In patients who have had type 1 diabetes for 5 years, current recommendations regarding screening for diabetic retinopathy include annual dilated retinal examinations to detect proliferative retinopathy or clinically significant macular edema, both of which require timely intervention to preserve vision. During 30 years of the Diabetes Control and Complications Trial (DCCT) and its longitudinal follow-up Epidemiology of Diabetes Interventions and Complications (EDIC) study, retinal photography was performed at intervals of 6 months to 4 years.

Association of body mass index with clinical outcomes for in-hospital cardiac arrest adult patients following extracorporeal cardiopulmonary resuscitation.

Obesity might be associated with disturbance of cannulation in situation of extracorporeal cardiopulmonary resuscitation (ECPR). However, limited data are available on obesity in the setting of ECPR. Therefore, we investigated the association between body mass index (BMI) and clinical outcome in patients underwent ECPR.

Vitamin D status and its association with insulin resistance among type 2 diabetics: A case -control study in Ghana.

Vitamin D plays a major role in physiological processes that modulate mineral metabolism and immune function with probable link to several chronic and infectious conditions. Emerging data suggests a possible influence of vitamin D on glucose homeostasis. This study sought to provide preliminary information on vitamin D status among Ghanaian type 2 diabetics and assessed its association with glucose homeostasis.

Modeling the shape and composition of the human body using dual energy X-ray absorptiometry images.

There is growing evidence that body shape and regional body composition are strong indicators of metabolic health. The purpose of this study was to develop statistical models that accurately describe holistic body shape, thickness, and leanness. We hypothesized that there are unique body shape features that are predictive of mortality beyond standard clinical measures. We developed algorithms to process whole-body dual-energy X-ray absorptiometry (DXA) scans into body thickness and leanness images. We performed statistical appearance modeling (SAM) and principal component analysis (PCA) to efficiently encode the variance of body shape, leanness, and thickness across sample of 400 older Americans from the Health ABC study. The sample included 200 cases and 200 controls based on 6-year mortality status, matched on sex, race and BMI. The final model contained 52 points outlining the torso, upper arms, thighs, and bony landmarks. Correlation analyses were performed on the PCA parameters to identify body shape features that vary across groups and with metabolic risk. Stepwise logistic regression was performed to identify sex and race, and predict mortality risk as a function of body shape parameters. These parameters are novel body composition features that uniquely identify body phenotypes of different groups and predict mortality risk. Three parameters from a SAM of body leanness and thickness accurately identified sex (training AUC = 0.99) and six accurately identified race (training AUC = 0.91) in the sample dataset. Three parameters from a SAM of only body thickness predicted mortality (training AUC = 0.66, validation AUC = 0.62). Further study is warranted to identify specific shape/composition features that predict other health outcomes.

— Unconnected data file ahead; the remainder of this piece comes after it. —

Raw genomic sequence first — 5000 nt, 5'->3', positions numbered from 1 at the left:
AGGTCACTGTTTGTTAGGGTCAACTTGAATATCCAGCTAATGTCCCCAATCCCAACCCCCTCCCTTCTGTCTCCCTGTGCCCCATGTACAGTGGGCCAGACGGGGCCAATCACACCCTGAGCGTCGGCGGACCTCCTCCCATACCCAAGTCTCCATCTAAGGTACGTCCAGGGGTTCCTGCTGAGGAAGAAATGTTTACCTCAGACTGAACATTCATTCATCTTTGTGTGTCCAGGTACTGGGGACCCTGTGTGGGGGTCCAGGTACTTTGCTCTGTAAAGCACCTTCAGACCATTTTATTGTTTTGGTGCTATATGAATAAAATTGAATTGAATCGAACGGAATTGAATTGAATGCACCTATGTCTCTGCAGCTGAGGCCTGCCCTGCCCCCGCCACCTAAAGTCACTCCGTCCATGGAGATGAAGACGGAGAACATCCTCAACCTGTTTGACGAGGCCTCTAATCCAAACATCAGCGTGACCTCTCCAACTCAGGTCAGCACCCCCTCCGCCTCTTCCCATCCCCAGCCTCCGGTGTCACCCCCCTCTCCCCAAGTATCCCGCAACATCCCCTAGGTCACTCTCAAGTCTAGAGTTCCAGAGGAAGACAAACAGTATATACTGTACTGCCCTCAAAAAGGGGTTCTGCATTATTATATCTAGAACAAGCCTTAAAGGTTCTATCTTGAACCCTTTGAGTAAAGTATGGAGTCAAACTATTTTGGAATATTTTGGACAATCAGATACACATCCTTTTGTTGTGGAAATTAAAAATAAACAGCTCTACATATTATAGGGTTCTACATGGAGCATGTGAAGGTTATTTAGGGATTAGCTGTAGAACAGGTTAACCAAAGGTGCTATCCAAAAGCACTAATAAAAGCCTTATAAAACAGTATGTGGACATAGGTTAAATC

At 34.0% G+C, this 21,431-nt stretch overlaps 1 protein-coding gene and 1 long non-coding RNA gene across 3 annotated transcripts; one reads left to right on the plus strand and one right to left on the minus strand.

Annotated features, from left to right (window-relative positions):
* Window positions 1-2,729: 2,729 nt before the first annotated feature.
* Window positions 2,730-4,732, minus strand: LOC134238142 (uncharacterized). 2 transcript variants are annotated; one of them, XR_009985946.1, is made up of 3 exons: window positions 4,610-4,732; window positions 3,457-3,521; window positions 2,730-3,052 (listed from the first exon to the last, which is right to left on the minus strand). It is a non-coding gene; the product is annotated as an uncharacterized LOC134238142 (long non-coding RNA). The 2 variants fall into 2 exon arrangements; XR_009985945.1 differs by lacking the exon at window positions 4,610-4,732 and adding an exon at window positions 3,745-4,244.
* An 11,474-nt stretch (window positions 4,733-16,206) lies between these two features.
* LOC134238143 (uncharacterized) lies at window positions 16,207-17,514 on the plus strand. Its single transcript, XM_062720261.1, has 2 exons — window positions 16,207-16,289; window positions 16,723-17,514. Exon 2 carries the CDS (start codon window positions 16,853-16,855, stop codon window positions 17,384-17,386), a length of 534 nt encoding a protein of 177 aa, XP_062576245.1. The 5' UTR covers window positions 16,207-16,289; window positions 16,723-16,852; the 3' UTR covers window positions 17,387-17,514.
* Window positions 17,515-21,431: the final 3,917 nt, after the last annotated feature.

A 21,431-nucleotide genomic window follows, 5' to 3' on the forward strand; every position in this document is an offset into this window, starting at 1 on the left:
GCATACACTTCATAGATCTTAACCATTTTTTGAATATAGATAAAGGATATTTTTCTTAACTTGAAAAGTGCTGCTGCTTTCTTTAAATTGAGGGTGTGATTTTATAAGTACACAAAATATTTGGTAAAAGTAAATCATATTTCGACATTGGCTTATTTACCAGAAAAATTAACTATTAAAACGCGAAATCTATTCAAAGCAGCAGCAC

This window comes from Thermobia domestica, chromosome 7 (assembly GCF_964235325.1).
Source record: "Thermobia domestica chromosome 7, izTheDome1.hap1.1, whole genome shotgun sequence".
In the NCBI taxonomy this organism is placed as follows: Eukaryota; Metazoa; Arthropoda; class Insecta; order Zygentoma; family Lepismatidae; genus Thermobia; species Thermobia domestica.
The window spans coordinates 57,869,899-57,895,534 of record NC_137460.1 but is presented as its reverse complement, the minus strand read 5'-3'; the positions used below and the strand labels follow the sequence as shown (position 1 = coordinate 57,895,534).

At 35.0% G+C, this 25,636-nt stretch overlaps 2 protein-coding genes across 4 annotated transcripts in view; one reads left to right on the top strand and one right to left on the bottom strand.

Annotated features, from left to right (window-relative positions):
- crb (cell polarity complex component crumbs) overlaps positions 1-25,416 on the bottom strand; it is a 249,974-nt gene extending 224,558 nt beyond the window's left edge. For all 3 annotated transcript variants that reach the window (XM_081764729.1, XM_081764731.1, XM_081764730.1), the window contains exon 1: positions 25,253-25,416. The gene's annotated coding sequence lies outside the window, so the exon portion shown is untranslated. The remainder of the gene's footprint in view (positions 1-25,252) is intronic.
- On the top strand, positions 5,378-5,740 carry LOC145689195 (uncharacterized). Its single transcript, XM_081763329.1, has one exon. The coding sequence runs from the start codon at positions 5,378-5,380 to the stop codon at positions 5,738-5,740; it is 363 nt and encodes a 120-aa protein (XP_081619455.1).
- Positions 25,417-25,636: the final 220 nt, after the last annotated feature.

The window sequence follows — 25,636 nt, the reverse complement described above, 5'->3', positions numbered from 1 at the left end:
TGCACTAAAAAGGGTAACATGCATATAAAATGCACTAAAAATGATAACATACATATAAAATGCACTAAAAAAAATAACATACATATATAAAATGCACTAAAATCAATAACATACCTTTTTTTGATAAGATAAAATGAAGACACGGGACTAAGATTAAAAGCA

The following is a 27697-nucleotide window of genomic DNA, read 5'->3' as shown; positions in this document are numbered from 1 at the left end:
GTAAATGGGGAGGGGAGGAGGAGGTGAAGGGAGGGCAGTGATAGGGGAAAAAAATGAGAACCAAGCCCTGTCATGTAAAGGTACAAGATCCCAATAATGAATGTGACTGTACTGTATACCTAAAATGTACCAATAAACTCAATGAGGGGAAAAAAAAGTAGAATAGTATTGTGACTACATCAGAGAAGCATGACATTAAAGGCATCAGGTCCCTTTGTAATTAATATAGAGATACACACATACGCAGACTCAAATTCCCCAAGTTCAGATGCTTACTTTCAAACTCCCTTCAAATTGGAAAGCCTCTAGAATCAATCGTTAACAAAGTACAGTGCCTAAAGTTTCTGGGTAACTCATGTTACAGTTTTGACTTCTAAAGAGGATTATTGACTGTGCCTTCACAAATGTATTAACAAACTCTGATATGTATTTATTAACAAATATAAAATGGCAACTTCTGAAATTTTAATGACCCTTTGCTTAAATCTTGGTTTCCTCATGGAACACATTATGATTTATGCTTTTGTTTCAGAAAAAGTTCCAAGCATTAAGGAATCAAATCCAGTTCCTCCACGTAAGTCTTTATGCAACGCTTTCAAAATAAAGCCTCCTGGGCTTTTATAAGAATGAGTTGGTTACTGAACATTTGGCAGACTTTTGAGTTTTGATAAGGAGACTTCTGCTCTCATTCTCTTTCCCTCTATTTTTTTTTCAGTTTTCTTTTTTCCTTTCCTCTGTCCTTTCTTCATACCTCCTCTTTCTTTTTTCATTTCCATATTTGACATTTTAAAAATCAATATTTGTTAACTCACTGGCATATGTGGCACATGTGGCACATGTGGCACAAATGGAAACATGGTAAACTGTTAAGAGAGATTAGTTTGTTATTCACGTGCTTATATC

Metabolic syndrome, serum uric acid and renal risk in patients with T2D.

Metabolic Syndrome (Mets) and increased serum uric acid (SUA), are well known renal risk predictors and often coexist in patients with type 2 diabetes (T2D). Whether they independently contribute to the onset of CKD is at present unclear.

The relationship between diabetes and colorectal cancer prognosis: A meta-analysis based on the cohort studies.

Though a meta-analysis reported the effect of diabetes on colorectal prognosis in 2013, a series of large-scale long-term cohort studies has comprehensively reported the outcome effect estimates on the relationship between diabetes and colorectal prognosis, and their results were still consistent.

Perirenal fat thickness measured with computed tomography is a reliable estimate of perirenal fat mass.

Deposition of perirenal adipose tissue has been associated with adverse renal and cardiovascular events. We compared various methods to measure perirenal adipose tissue using computerized tomography (CT)-scan and performed correlations with anthropometric measures associated with renal and cardiovascular events. Voluntary overweight and obese subjects undergoing a CT-scan for diagnostic purposes were included in the study. Perirenal adipose tissue volume, adipose tissue area of the renal sinus and perirenal fat thickness were manually measured bilaterally. The intra- and inter-observer coefficient correlations and the correlation between the diverse measures of renal adipose tissue, subcutaneous (SC-)fat and anthropometrics measures were analyzed using Pearson's correlation tests. The forty included patients (24 men, 16 women) had a mean age of 57.6 ± 18.1 years and a mean body mass index of 28.9 ± 2.9 kg/m2. Despite comparable waist circumference, women had a greater SC-fat thickness compared to men, and therefore a smaller amount of visceral fat, as well as smaller perirenal fat volumes. Perirenal fat thickness was better correlated with perirenal fat volume than adipose area of the renal sinus (p <0.02). The adipose area of the renal sinus did not correlate with any anthropometric measures. In women, perirenal fat volume and thickness showed a negative correlation with SC-fat thickness and no correlation with waist circumference. In men, perirenal fat volume and thickness showed a positive correlation with waist circumference and no correlation with subcutaneous fat thickness. In conclusion, perirenal fat thickness measured with CT-scan at the level of the renal veins is a simple and reliable estimate of perirenal fat volume, that correlated negatively with SC-fat in women and positively with waist circumference in men. The adipose area of the renal sinus did not correlate with any anthropometric measure.